Re-reading Robert Macfarlane’s The Old Ways I discovered a section on the work of Vaclav Cilek that I must have skimmed over on the first read. As it is illuminating to seek out and read the primary sources that have caught the attention of a writer I set out on Cilek’s trail.
Cilek proposes a set of Rules for Pilgrimage in his essay Bees of the Invisible – An Awakening, which pays homage to Rilke’s much-quoted quote;
“We are the bees of the invisible. We wildly gather the honey of the visible, in order to store in the great golden hive of the Invisible…”
These are not regulations or admonitions they are instead a set of observations based on thirty years of often subterranean journeying. There is a mystic quality to these but he acknowledges that a playfulness, a tongue-in-cheekness is required to engage with them.
I was strongly reminded when reading his words of the different feel between two ancient sites in Derbyshire. Arbor Low broods timelessly like his description of Avebury whilst Nine Ladies has a sleepy, dormant ambience. Wycoller in the Forest of Pendle which has river crossings that span many centuries sparkles with the invisible.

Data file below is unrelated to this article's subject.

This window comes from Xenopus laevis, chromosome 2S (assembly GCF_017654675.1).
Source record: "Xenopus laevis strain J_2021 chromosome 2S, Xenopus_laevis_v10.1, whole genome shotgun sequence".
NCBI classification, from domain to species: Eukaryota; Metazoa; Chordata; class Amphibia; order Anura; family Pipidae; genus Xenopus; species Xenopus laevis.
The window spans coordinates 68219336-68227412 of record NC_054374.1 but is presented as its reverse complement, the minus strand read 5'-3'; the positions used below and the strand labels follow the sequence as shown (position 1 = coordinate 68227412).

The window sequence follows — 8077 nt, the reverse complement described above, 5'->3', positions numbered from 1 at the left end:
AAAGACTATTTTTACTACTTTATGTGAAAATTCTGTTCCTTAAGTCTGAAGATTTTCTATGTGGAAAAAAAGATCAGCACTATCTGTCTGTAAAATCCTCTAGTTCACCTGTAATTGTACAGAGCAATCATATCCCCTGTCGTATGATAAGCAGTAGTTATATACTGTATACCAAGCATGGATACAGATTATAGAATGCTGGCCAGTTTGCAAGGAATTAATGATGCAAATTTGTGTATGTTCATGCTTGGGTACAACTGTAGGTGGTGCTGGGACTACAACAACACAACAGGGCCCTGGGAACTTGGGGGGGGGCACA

His Rules led me to think playfully and poetically about my own Rules of The Road.
The Green Rule
– goes up or down or is flat by degrees in-between,
– is different for you and everyone every time and in every time,
– is weather, season, time and space,
– is the way and where you are going,
– reflects you back, is a telescope, microscope, kaleidoscope,
– asks silent questions, offers impertinent answers.
The Red Rule
You make The Road the road that it is; the road has no personality; you respond to the road; the road is you and you the road.
The Blue Rule
There is no compulsion on The Road. Go where you please, when you please; be as fixed, familiar or free as you wish.
The Purple Rule
The road may be long but is never lonely.
If you want to read a translation of Cilek’s article that was published in Artesian magazine you can find it here on Tereza Stehlikova’s website – Cinesthetic Feasts
Robert Macfarlane’s Guardian piece Rites of Way: Behind the Pilgrimage Revival about Cilek and other pilgrims can be accessed here